Across both political parties, it is almost taken for granted these days at China intends to become the dominant global power and is not doing badly in pursuing that aim. Every militarized rock in the South China Sea is a security threat, every Chinese loan in the Belt Road Initiative a debt trap.
By Gregory F. Treverton
Note: The views expressed here are those of the author and do not necessarily represent or reflect the views of SMA, Inc.
This US debate about China, or lack thereof, reflects the prevailing frame for thinking about international politics, one that is linear, zero-sum, and highly militarized. The starkest recent example is the chip war with China the United States has escalated.
The sweeping set of export controls announced by the Biden administration in October 2022 was the opening salvo in a war over microchips that will ripple through both the globe’s commerce and its geopolitics. One measure cut China off from advanced semiconductor chips made anywhere in the world with US equipment, vastly expanding the America’s reach in its bid to slow Beijing’s technological and military advances, with a special focus on Chinese supercomputers. Jake Sullivan, the National Security Advisor, spoke of a “small yard, high fence” for critical technologies.
This beginning salvo is bound to set off a series of uncertainties and unintended consequences. In the immediate aftermath, the first uncertainty was how effective weaponizing chips would be. Earlier efforts to restrict technology transfer to China relied on lists of proscribed Chinese companies to which US companies were prohibited from selling sensitive products. But the lists were specific, with names and addresses, making it relatively easy to create new front companies and evade the restrictions. This time around Washington granted temporary licenses to some foreign companies—TSMC, Samsun and AK Hynix, for instance—to continue to provide their facilities in China with products and support.
The second uncertainty was whether US friends would continue to sell chips, or chip-making equipment, to China. Before the decision, US officials consulted for months with the governments of The Netherlands, Japan, South Korea, Israel, and Britain, hoping they would join in the US restrictions. Some of those governments, though, were reluctant to cut off important commerce with China, and so in the end the United States acted alone. The long reach of the US restrictions spared those countries the fear of Chinese retaliation but did not prevent selling non-US chip-making products to China. The Dutch equipment maker, ASML, rebuffed a US effort to persuade it not to sell older lithography machines to Chinese semiconductor companies.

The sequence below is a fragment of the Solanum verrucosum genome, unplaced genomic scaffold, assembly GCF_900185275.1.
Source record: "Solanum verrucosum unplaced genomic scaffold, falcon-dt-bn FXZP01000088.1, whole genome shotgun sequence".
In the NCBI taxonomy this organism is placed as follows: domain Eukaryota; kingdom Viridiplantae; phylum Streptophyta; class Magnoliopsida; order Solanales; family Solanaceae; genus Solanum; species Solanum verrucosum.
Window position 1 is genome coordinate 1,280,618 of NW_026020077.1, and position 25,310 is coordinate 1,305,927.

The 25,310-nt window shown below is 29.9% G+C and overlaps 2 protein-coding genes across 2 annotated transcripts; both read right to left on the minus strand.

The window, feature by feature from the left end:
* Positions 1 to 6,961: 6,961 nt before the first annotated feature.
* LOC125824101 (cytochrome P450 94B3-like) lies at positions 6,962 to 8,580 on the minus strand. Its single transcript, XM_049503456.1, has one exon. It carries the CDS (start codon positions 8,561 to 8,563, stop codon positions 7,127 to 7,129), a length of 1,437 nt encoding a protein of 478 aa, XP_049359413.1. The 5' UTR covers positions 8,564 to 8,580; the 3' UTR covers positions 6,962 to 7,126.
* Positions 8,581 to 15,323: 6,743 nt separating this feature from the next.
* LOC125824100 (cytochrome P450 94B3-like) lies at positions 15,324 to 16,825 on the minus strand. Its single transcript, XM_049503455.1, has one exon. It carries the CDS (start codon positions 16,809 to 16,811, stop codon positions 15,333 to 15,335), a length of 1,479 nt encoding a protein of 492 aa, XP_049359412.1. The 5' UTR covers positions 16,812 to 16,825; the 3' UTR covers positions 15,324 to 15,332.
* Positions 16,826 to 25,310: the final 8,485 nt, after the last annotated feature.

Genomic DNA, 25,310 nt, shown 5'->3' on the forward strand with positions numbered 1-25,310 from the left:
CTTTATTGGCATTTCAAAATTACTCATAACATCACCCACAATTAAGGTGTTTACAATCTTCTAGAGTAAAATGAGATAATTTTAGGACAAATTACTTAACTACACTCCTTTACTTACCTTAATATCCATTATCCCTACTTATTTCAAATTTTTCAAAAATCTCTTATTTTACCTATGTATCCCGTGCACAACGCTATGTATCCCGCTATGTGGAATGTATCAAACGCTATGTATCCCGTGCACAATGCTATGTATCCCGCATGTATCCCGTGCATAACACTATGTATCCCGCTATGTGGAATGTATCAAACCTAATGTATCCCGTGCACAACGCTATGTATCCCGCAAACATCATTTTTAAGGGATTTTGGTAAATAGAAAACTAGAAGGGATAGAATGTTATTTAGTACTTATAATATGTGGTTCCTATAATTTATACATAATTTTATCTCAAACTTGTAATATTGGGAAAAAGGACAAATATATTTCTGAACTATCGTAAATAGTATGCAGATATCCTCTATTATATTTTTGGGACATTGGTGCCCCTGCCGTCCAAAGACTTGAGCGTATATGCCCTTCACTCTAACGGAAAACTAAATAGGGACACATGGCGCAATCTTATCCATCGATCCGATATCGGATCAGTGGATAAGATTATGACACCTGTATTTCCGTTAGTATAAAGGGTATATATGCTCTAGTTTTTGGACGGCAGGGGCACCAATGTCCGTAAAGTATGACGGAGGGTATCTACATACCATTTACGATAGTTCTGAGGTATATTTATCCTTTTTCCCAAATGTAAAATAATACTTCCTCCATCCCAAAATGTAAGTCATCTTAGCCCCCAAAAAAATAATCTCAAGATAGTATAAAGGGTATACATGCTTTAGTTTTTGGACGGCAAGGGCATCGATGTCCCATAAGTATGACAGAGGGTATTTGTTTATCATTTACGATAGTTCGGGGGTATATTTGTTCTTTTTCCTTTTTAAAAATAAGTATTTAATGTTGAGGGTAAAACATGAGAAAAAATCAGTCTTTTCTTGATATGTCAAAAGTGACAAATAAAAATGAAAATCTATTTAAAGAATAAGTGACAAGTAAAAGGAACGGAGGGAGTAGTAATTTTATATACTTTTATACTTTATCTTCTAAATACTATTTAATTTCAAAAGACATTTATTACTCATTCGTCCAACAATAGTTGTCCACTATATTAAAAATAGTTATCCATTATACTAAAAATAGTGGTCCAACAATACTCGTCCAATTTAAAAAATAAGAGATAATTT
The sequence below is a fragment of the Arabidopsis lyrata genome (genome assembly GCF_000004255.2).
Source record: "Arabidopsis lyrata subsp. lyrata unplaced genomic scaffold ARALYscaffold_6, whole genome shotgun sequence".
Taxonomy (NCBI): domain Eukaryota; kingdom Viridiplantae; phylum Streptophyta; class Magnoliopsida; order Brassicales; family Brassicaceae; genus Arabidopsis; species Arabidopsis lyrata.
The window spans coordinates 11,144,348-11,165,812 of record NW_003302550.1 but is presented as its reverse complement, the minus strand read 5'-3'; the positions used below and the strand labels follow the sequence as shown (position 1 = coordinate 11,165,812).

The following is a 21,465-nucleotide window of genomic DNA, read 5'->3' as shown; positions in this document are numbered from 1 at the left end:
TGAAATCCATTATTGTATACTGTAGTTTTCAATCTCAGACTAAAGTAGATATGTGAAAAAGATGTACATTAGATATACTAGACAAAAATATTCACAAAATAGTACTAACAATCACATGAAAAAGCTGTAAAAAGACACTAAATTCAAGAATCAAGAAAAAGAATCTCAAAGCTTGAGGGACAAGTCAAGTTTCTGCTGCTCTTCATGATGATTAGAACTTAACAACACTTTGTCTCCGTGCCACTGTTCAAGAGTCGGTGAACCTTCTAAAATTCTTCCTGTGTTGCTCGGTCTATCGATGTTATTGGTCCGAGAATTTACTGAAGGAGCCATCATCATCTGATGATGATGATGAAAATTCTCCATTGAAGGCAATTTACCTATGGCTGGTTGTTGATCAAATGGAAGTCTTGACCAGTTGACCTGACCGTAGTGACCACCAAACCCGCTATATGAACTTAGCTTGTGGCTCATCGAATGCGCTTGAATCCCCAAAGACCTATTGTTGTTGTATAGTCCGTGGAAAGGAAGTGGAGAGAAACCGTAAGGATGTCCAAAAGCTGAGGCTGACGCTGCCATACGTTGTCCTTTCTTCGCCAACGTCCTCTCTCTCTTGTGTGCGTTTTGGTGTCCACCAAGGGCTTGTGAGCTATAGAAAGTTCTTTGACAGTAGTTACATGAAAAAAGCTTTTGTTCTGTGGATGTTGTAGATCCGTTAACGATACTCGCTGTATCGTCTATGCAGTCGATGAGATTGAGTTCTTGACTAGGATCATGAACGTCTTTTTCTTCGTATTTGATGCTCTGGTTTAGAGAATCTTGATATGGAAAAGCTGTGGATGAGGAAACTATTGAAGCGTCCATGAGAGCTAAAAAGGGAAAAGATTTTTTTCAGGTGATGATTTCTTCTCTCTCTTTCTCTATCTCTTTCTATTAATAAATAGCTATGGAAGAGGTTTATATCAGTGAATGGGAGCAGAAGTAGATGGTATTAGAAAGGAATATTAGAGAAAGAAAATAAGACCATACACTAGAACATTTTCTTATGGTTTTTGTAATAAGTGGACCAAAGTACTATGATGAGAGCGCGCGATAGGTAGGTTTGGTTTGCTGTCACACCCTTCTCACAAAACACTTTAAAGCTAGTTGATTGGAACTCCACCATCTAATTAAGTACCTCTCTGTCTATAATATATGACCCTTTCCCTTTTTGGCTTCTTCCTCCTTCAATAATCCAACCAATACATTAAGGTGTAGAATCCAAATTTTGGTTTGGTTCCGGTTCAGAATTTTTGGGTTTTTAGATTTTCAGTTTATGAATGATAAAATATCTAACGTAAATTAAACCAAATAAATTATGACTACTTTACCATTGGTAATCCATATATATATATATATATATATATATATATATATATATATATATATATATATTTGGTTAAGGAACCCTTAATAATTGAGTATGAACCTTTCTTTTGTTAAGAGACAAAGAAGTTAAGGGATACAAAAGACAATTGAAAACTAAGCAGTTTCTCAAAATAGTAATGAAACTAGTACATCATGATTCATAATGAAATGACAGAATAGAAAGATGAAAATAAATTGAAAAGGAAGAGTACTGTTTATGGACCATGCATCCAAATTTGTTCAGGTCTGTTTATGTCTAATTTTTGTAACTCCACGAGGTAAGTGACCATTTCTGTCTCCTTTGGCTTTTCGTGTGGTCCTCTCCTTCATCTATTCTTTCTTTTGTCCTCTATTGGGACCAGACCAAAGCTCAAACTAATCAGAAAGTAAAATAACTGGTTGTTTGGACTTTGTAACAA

Trade restrictions are rife with unintended consequences that often, like the Trump administration’s tariffs, wind up hurting American suppliers—and American taxpayers. Chips have been a boom-and-bust industry. Faced with critical shortages during the pandemic and enticed by the subsidies in the 2022 Chips and Science Act, US chip makers like Intel, Micron Technology, Texas Instruments and GlobalFoundries announced ambitious plans to ramp up production in the United States. As inflation hit and demand for consumer electronics slowed, shortages turned into a glut, at least for some chips, and expansion plans were toned down. Exactly how much losing the Chinese market will cost US companies remains to be seen.
Finally, in the category of unintended consequences, the US weaponizing of chips provides incentive for China to move in just the direction of self-sufficiency that President Xi Jinping intended and touted at the party congress that just concluded. Chips, even advanced ones, are technology, not magic, and so China does not have to reinvent the wheel. The controls may slow Chinese progress and make it more expensive for China, but China will master the technology. That Chinese self-sufficiency can hardly be what the United States intended.
 For an interesting argument that Sino-American relations are settling into bipolarity, though not a new Cold War, see Cliff Kupchan, “Bipolarity is Back: Why It Matters,” The Washington Quarterly, 2022, available at doi.org/10.1080/0163660X.2021.2020457. Kupchan regards that bipolarity as relatively stable, largely because of the presence of nuclear weapons, but also an obstacle to cooperation between the two, on the climate crisis, for instance.
 As quoted in Ana Swanson and Edward Yong, “With New Crackdown, Biden Wages Global Campaign on Chinese Technology,” New York Times, October 13, 2022, www.nytimes.com/2022/10/13/us/politics/biden-china-technology-semiconductors.html.